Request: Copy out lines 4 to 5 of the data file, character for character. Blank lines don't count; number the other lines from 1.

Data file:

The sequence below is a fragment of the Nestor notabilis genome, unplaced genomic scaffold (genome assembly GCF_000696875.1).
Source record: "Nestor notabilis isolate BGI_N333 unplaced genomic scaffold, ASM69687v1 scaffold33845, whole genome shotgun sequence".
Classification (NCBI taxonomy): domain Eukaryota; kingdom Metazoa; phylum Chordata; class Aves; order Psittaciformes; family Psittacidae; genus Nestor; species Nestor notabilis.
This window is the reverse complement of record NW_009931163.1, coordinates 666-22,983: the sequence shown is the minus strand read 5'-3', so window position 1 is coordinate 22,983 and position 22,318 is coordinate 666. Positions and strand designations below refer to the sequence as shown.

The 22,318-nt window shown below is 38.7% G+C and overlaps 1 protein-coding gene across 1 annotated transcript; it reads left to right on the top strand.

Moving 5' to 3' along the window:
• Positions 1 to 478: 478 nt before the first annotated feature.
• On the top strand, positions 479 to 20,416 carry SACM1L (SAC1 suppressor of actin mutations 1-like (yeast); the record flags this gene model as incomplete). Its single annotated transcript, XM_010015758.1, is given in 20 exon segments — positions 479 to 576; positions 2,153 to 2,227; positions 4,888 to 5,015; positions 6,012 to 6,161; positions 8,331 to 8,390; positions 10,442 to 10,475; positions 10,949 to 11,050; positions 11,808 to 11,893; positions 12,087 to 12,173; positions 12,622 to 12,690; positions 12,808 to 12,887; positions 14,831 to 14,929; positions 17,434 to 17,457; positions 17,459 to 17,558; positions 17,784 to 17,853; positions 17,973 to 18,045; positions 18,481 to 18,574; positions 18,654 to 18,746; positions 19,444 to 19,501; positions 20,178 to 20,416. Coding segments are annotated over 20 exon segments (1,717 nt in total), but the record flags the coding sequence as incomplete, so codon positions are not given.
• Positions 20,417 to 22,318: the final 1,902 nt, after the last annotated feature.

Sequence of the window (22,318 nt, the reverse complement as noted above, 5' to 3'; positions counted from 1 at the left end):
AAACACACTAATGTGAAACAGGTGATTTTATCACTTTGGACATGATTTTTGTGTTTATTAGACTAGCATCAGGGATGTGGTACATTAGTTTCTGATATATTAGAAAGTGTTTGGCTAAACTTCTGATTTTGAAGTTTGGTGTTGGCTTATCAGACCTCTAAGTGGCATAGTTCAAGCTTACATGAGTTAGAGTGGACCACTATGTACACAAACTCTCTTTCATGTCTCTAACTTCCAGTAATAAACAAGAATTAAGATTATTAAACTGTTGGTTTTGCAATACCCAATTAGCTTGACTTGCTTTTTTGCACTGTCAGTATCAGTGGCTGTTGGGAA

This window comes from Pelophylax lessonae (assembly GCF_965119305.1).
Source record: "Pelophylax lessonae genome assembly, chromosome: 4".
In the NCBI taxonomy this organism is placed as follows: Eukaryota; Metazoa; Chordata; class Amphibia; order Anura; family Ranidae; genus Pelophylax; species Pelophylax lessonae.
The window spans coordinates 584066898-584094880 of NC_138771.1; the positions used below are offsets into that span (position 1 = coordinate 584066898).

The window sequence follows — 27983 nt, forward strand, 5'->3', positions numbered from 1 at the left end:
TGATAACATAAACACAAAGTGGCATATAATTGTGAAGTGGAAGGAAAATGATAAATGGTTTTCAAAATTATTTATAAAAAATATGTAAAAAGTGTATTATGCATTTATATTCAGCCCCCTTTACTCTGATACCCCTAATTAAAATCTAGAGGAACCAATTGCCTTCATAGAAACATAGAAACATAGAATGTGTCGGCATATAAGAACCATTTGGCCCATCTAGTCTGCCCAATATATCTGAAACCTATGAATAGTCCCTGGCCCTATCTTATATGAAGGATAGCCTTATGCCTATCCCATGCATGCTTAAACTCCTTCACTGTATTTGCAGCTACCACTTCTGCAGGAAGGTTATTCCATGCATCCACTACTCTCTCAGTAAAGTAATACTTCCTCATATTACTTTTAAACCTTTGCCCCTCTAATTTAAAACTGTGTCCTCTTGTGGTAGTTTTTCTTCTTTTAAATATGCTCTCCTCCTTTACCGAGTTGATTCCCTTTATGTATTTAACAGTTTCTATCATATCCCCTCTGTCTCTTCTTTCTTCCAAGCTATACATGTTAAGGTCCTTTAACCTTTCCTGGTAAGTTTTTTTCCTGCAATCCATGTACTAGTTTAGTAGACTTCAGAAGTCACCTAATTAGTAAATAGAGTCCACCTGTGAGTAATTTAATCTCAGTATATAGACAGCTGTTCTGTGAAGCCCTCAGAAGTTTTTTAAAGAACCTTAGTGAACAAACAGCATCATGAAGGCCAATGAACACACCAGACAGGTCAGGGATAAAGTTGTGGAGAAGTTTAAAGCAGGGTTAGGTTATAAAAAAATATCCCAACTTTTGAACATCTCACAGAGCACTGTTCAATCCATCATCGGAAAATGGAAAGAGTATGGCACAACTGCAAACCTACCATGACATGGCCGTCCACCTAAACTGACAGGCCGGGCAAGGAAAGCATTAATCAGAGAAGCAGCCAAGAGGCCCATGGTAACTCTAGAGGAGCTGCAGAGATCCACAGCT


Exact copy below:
This window is the reverse complement of record NW_009931163.1, coordinates 666-22,983: the sequence shown is the minus strand read 5'-3', so window position 1 is coordinate 22,983 and position 22,318 is coordinate 666. Positions and strand designations below refer to the sequence as shown.

The 22,318-nt window shown below is 38.7% G+C and overlaps 1 protein-coding gene across 1 annotated transcript; it reads left to right on the top strand.